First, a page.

Other gardeners I have spoke to have looked on the double visitation of the sub zero extremes in a brighter light. Some say the garden needed that clear out and a refresh. A fresh coat of new paint and a bit of new carpet in the living room you might say. And it seems, in their eyes the man with the remote control for the great outdoors has just given them an excuse to clear out a decent percentage of their planting.

I have lost a fair amount of my plants. About twenty per cent were recently planted bare root trees. It’s sad for a plant lover to see them never wake up after a winter sleeping but nature does that. it has been doing so for eons.

The bright side of all of this for me, is that it did get me to think about others who use my garden. The birds, bees, insects and the like. I started reading up on biodiversity. It’s a really fashionable word  that I never really understood, for good reason. Mainly, as it seems I had been doing most of it already, I just didn’t realise it was admirable to have parts of my garden looking like it is neglected, intentionally.

I have bird boxes erected, piles of logs sit next to an old Belfast sink submerged in the soil sited in a shaded part of the garden. The green waste heap is constantly occupied by a flurry of young birds rustling for whatever may be of interest and the grass under my fruit trees has never been cut. I chose to let the grass grow around this cluster of trees because I didn’t fancy getting dizzy pushing a lawnmower around thirty fruit trees. ‘My research’ tells me, that it’s great for wildflowers and balancing nature and insects and I’m a little thinking to myself… well there’s a grand excuse for doing a lot less in the garden this week!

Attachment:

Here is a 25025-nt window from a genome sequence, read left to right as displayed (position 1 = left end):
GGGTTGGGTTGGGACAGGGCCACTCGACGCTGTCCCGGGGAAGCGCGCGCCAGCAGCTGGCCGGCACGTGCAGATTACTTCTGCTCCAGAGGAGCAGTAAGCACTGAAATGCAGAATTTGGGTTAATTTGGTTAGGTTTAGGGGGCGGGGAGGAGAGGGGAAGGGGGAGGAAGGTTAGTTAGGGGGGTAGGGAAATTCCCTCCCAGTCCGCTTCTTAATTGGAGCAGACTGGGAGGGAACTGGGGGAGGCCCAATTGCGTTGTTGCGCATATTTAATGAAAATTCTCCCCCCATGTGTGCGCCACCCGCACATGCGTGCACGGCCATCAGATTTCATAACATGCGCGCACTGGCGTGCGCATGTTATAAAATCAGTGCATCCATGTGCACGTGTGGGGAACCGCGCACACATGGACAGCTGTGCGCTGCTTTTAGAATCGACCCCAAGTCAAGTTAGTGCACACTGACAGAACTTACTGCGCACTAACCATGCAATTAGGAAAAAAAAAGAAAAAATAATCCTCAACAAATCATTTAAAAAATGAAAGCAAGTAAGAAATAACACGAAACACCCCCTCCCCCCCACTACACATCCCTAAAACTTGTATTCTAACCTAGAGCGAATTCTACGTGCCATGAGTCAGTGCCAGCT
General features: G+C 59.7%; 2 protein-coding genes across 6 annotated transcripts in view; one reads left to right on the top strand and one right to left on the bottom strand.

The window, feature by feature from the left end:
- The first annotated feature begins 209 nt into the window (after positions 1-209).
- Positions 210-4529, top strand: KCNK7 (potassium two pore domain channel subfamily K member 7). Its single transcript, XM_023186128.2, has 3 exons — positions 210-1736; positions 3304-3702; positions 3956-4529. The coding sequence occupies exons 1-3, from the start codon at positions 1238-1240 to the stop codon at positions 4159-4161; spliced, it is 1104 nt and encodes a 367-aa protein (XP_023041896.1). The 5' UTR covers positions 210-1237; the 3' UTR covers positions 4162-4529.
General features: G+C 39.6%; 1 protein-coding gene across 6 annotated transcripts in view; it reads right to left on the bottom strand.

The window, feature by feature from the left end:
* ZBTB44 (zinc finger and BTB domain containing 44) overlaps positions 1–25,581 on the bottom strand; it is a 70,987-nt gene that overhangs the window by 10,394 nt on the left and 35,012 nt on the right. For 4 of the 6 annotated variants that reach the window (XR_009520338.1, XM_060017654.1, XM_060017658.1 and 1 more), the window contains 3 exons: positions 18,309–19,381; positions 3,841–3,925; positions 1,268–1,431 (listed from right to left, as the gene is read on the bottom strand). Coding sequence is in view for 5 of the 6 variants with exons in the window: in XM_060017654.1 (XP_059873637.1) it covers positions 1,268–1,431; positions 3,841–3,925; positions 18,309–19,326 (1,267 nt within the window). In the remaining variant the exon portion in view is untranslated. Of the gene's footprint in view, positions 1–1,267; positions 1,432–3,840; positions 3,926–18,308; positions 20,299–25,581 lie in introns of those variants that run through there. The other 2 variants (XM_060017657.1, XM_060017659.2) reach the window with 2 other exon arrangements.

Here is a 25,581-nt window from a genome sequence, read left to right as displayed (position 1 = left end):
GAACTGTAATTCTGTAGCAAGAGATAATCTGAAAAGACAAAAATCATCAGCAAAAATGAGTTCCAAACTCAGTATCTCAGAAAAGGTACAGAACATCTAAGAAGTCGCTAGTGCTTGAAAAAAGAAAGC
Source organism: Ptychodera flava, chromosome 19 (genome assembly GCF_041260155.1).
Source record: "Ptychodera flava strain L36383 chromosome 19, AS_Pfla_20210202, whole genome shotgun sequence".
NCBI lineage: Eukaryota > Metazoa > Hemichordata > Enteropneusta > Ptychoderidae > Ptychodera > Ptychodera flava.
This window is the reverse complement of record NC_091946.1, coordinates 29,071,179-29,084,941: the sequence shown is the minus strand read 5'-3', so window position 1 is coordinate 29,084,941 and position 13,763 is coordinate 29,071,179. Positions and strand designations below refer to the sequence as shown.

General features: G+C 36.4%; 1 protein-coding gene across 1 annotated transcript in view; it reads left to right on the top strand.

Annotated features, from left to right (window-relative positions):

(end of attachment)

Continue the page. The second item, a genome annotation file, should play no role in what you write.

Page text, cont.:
From reading last weeks article you probably realise in the very nicest way of saying, I have a life that contains a child, three hens, two dogs and a garden and with only twenty four hours in the day. For that and many more reasons I want my garden beside me.

I like fresh flowers on my kitchen table and my herbs by my back door. I like my fruit trees at the side of the house, my picnic table and two chairs nestled nicely in between. I dislike washing lines and washing clothes, but in this families garden they are very much necessary and logic, when the weather is right of course.

Once again, the balance is what I refer to. A balance for insects and humans and growing my own and shrubs and trees. Where a plant dies and trees falter, biodiversity benefits and new life takes its place. Vegetables and fruit are great to grow and I love it dearly. But when they are out of season the birds and bees so necessary for our fruit trees need a place to visit and hide.

I sometimes need to remind myself that my family need a place to sit, play, enjoy and admire the beauty of what is also their garden and their place in the great outdoors.

Peter Donegan